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Columns > Brian Robbins - The Maine Line

Published: 2013/12/22
by Brian Robbins

"Whiskey In The Jar": Church Is Where You Find It

The way I figure it, church is where you find it.

Now, right off the bat, I don’t want anyone to get me wrong: if inside four walls with stained glass windows and a steeple overhead is where you need to be to get right with yourself, then that’s cool.

But maybe sitting on a bluff overlooking the bay is the thing that does it for you. That’s cool, too.

Or tucked behind the wheel with a bowl of stars above you.

Or perched in the top of a tree.

Or dancing your ass off, lost in the depths of a second-set jam.

Or half-asleep in a chair, toes to the woodstove and a lapful of cat.

You get it now, right? You know where I’m coming from. So please don’t mistake any of this as a show of impiety or sacrilege … it’s just my opinion of the way things work – or better yet: an explanation of how it works for me.

So, yeah: I figure church is where you find it.

There’s an old building on the water side of Main Street in Stonington, ME that’s been my brother Stevie’s shop for 40-something years. Since Stevie moved in, it’s been full of lobster gear: rope, buoys, traps and such. Prior to that, it was the liquor store – the liquor store. That was all we had on Deer Isle back then: the grocery stores sold beer and wine (and vanilla extract), but if you wanted to buy hard liquor, you had to go to the state-owned store between 9 AM and 5 PM … which required some thinking ahead. Eventually, the local grocery stores were allowed to sell hard booze themselves, which took a lot of pressure off local drinkers.

I spent about as much time inside the walls of Stevie’s shop in my teens and twenties as I did any other building I know – or at least any that’s still standing, as the house we grew up in is long gone. The walls of the shop are covered with artifacts – as close to a scrapbook as either Stevie or I have, I guess. There are magic-markered messages and important measurements; curled and faded photographs; clippings of obituaries and news items; drawings, paintings, sculptures; an array of tools and gizmos and parts and pieces that document the shop’s change from the age of wooden lobster traps (what I grew up with: hammers, bandsaw blades, rasps) to wire ones (pliers, cutters, bungee cord); and a bigger-than-life-size poster of Jim Marshall’s iconic photo of Johnny Cash giving the camera the finger.

Me, I live on dry land these days, of course. But my brother Stevie – who will turn 70 on Christmas Eve day this year – still goes lobstering (inshore rather than trips offshore like we used to do in the old days). Stevie begins just about every day of his life hours before sunrise – and it’s either a chance to go down the bay or else he heads down the island to the shop. Even Sundays – including the summer months when you can’t go to haul by law – Stevie’s up early and if he’s not on the boat, he’s at the shop.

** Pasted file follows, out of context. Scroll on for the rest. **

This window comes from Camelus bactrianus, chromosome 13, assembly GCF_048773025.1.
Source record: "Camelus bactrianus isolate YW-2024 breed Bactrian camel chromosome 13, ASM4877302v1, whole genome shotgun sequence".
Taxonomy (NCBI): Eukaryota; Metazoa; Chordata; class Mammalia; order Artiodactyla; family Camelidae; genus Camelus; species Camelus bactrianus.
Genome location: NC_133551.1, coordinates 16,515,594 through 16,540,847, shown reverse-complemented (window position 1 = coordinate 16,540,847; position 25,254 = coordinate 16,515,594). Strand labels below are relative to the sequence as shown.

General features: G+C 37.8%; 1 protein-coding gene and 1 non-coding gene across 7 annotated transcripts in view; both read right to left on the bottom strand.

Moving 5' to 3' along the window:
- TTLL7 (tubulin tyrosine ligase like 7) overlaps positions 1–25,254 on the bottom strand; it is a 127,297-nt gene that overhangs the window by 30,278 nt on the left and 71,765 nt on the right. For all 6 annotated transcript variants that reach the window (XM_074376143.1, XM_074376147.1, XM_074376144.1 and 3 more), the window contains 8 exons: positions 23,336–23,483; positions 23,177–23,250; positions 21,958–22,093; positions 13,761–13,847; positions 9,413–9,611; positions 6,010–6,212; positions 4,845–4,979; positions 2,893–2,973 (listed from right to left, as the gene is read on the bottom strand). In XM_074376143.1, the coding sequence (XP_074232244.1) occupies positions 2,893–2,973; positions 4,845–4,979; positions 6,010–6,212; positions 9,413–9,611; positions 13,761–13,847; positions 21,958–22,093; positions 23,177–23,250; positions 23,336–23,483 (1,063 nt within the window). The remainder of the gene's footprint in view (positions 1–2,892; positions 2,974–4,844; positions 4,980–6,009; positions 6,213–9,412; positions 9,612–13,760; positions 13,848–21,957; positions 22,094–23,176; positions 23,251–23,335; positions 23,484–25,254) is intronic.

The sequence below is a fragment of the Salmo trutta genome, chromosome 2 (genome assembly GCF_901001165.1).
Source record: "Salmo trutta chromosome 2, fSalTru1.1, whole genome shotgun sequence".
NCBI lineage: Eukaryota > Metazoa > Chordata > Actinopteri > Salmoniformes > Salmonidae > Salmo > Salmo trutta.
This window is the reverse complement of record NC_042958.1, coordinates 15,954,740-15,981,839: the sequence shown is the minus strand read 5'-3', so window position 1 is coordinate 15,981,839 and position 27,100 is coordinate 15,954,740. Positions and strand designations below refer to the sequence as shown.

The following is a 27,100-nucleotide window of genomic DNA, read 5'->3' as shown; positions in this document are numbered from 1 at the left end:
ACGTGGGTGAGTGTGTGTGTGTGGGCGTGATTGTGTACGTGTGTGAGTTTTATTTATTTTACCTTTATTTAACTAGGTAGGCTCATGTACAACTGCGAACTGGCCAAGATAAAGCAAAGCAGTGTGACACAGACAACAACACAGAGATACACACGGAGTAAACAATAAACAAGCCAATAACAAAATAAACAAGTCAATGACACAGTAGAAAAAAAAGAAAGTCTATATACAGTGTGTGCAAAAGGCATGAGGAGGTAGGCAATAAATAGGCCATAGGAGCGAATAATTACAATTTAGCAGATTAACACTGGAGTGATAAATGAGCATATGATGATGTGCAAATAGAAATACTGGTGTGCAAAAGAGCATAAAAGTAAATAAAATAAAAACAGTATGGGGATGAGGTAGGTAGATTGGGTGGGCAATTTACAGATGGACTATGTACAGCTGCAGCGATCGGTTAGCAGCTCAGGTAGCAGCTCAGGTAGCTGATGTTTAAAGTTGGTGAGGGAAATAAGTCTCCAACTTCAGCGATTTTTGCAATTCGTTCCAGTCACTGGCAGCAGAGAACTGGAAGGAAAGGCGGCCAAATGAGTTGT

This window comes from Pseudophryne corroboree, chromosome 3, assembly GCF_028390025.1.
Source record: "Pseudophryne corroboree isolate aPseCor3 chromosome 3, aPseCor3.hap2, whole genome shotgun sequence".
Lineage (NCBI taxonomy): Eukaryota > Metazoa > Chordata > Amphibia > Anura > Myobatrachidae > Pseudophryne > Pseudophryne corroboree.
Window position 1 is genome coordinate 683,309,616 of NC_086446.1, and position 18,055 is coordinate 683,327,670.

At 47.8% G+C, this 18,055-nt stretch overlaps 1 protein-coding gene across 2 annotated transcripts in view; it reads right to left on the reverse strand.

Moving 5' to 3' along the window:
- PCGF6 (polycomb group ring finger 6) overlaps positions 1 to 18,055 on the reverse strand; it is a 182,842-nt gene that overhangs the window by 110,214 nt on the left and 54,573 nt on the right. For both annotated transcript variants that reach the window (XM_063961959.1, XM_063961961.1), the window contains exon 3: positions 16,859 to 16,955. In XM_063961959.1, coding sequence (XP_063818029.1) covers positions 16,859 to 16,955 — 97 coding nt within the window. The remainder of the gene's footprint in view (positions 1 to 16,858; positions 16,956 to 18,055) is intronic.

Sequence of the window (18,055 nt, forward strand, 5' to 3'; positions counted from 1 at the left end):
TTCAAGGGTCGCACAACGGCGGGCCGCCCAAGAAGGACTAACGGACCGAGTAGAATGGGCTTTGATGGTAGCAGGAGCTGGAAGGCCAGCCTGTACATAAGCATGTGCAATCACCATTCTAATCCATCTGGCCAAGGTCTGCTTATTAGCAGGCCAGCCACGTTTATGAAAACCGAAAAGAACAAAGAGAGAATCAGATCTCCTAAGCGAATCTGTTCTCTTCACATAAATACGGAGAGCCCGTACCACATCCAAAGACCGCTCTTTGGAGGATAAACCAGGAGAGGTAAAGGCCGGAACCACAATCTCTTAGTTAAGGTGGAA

His buddies – many of them lobstermen themselves, but not all – are those same sorts of creatures of early-morning habit and rituals. Many of them would be around the waterfront on Sundays, just like my brother – and where his shop was right on the main drag, it became a place to stop in. Over the years, the Sunday morning shop sessions began to be fairly well-attended, in fact.

At some point, someone referred to it as “Church” – as in “Sunday morning? Oh, I’m going to Church.” And there it was.

What goes on in Church, you ask?

Stories (sometimes outright lies) are told; there might be gut-twisting laughter; there might be gut-wrenching sadness when the loss of a friend is acknowledged. Memories (whether they happened or not) are shared; predictions are made; the world gets ironed out. And sometimes there’s music, as it’s never far away in that part of the world.

My wife Tigger and I live a couple hours down the coast from Stonington these days, but we go back to sop up some Island when we can. Over the years, I’d often bring a guitar with me and have a tune with Stevie at the shop. Other guys started bringing their own instruments now and then. A year or so ago, Stevie convinced a lobstering buddy from Vinalhaven to make the run over to Stonington by boat with his bass and amp.

And all of a sudden, when all the players happened to be gathered in the shop on the same Sunday morning, we were really making some joyful noise.

Now, take note about that “happened” part: there’s not much planning or scheduling to any of this. There are no setlists or whatever, either. To try to put it in a box would take the life right out of it.

It is what it is.

This is Church.

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